Tuesday, December 18, 2007

RESPs: The Quality of Investments Matters

An RESP is a Canadian tax-advantaged savings vehicle for funding a child’s education. I’ll leave most of the details of RESPs to others and focus on one aspect: the actual investments bought with RESP money.

Back when my children were very young, I looked into RESPs and was disappointed to find that there were severe restrictions on how the money could be invested and what the money could ultimately be used for. For the plans I investigated, investments were restricted to mutual funds with MERs over 2%, and the rules for how the money could be used were more restrictive than was required by law.

When the Canada Education Savings Grant (CESG) came along, things were looking up. The government was going to match 20% of RESP contributions (up to a maximum amount). Surely this would make up for the high fees charged by the mutual funds, right? Not so fast.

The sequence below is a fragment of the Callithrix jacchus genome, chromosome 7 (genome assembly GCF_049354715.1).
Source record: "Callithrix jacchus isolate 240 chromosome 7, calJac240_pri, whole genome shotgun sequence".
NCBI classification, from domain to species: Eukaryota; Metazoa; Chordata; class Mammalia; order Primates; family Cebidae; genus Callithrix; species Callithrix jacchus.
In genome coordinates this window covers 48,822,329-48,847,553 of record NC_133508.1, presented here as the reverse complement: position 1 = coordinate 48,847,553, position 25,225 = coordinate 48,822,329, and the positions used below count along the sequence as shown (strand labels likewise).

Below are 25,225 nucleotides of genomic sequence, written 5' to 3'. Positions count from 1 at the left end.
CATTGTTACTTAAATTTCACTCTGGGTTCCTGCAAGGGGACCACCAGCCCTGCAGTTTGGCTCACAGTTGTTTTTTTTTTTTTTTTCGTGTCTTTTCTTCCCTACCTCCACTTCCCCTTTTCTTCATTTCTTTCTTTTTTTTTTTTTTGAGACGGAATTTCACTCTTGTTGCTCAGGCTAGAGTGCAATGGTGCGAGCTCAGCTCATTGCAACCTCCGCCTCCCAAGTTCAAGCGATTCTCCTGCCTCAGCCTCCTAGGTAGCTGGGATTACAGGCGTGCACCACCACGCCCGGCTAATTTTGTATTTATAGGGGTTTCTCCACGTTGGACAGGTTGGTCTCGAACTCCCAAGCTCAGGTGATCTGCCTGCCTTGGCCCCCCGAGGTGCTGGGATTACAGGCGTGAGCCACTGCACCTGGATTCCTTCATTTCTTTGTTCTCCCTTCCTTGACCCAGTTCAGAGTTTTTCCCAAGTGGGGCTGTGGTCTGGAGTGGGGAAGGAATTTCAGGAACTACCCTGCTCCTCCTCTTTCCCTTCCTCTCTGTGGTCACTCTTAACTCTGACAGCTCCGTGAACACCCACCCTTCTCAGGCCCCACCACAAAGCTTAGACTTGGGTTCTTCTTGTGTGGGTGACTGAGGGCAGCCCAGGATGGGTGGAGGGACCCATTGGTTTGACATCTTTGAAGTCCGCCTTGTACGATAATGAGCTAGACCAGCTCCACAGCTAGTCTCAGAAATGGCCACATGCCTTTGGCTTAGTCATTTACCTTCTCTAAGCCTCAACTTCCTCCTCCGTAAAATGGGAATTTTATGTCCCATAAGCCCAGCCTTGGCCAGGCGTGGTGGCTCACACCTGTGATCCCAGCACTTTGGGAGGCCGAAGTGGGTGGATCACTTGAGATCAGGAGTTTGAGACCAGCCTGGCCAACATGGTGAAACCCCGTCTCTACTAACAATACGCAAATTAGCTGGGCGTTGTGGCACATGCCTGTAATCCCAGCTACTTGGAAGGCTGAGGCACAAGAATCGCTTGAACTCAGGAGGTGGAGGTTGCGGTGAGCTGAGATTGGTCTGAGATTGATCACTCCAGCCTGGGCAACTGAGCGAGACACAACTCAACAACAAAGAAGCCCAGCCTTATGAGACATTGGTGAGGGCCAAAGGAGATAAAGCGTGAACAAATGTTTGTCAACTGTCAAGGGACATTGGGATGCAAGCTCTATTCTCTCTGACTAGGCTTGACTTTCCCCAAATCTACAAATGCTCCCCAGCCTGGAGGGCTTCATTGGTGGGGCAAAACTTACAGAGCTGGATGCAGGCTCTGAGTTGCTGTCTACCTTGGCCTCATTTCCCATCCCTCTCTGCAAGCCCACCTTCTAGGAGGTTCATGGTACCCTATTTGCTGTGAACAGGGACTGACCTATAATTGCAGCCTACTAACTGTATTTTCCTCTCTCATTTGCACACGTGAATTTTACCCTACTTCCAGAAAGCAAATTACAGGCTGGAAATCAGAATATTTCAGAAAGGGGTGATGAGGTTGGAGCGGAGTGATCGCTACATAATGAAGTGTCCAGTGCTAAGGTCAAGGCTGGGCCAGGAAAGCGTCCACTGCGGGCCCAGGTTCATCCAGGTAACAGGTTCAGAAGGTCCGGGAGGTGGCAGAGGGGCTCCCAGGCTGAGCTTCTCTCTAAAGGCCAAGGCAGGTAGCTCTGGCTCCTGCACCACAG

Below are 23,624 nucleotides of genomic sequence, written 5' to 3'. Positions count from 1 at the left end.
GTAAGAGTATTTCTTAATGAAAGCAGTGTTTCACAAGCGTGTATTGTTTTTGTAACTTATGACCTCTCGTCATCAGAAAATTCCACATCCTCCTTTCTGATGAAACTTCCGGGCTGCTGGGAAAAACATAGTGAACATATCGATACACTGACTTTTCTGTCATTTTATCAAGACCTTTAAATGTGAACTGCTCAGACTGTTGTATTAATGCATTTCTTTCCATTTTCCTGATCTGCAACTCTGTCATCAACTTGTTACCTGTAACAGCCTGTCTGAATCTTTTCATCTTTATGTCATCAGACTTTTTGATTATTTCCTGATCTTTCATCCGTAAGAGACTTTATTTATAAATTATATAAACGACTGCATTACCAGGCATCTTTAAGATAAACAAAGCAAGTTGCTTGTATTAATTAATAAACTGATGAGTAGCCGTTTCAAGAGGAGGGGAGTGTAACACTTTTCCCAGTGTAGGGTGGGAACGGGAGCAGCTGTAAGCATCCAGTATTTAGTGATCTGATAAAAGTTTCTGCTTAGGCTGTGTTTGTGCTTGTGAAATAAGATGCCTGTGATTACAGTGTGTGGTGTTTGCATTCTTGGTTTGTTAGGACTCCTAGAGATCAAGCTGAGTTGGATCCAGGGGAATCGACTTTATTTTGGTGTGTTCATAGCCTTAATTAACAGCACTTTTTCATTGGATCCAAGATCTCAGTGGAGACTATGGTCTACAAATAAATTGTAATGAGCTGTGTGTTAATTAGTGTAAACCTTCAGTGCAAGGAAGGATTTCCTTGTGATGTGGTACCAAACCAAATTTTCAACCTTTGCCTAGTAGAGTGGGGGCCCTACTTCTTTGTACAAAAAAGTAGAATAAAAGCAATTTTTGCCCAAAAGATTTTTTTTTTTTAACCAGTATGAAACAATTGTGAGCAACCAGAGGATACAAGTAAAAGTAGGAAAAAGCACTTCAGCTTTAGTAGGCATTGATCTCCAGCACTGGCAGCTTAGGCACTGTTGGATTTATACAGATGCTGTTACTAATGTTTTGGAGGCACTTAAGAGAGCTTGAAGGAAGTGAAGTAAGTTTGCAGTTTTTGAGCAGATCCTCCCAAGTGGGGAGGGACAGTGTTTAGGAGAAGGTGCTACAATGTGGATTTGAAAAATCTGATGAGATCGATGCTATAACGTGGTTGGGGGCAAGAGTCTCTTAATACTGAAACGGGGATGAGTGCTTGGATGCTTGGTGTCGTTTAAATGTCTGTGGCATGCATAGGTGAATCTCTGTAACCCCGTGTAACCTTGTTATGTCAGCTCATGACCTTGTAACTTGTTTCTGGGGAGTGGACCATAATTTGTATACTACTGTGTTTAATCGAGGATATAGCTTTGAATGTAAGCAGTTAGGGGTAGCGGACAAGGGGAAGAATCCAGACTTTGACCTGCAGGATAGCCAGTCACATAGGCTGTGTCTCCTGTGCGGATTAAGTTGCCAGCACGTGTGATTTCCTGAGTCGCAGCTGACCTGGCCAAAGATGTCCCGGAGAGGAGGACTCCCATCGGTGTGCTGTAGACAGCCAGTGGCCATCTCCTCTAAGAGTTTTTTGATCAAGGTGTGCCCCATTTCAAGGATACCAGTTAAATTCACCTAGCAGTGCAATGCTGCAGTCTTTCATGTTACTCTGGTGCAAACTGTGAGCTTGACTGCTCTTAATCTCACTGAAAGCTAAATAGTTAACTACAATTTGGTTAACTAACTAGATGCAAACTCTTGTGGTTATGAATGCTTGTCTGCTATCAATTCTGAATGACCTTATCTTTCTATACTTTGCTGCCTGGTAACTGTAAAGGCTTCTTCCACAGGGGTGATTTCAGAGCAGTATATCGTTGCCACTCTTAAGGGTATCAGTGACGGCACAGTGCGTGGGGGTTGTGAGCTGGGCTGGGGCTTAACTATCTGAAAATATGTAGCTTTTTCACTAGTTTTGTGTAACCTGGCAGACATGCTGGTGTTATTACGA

Costs due to MERs accumulate year after year, but the 20% CESG is only added to each RESP contribution once. So each dollar that goes into an RESP becomes $1.20 because of the CESG, but then gets multiplied by 98% each year because of the 2% MER. At this rate, it takes 9 years for the MER to eat up the entire CESG. This is a problem for a child who won’t need the money for more than 9 years.

RESP rules and the available plans have changed significantly over the years. As you try to understand all of the rules and tax implications, don’t lose sight of the fact that the actual investments are important. Good investments outside an RESP are likely to generate more money for your child’s education than bad investments inside an RESP. The best results would come with good investments inside an RESP.

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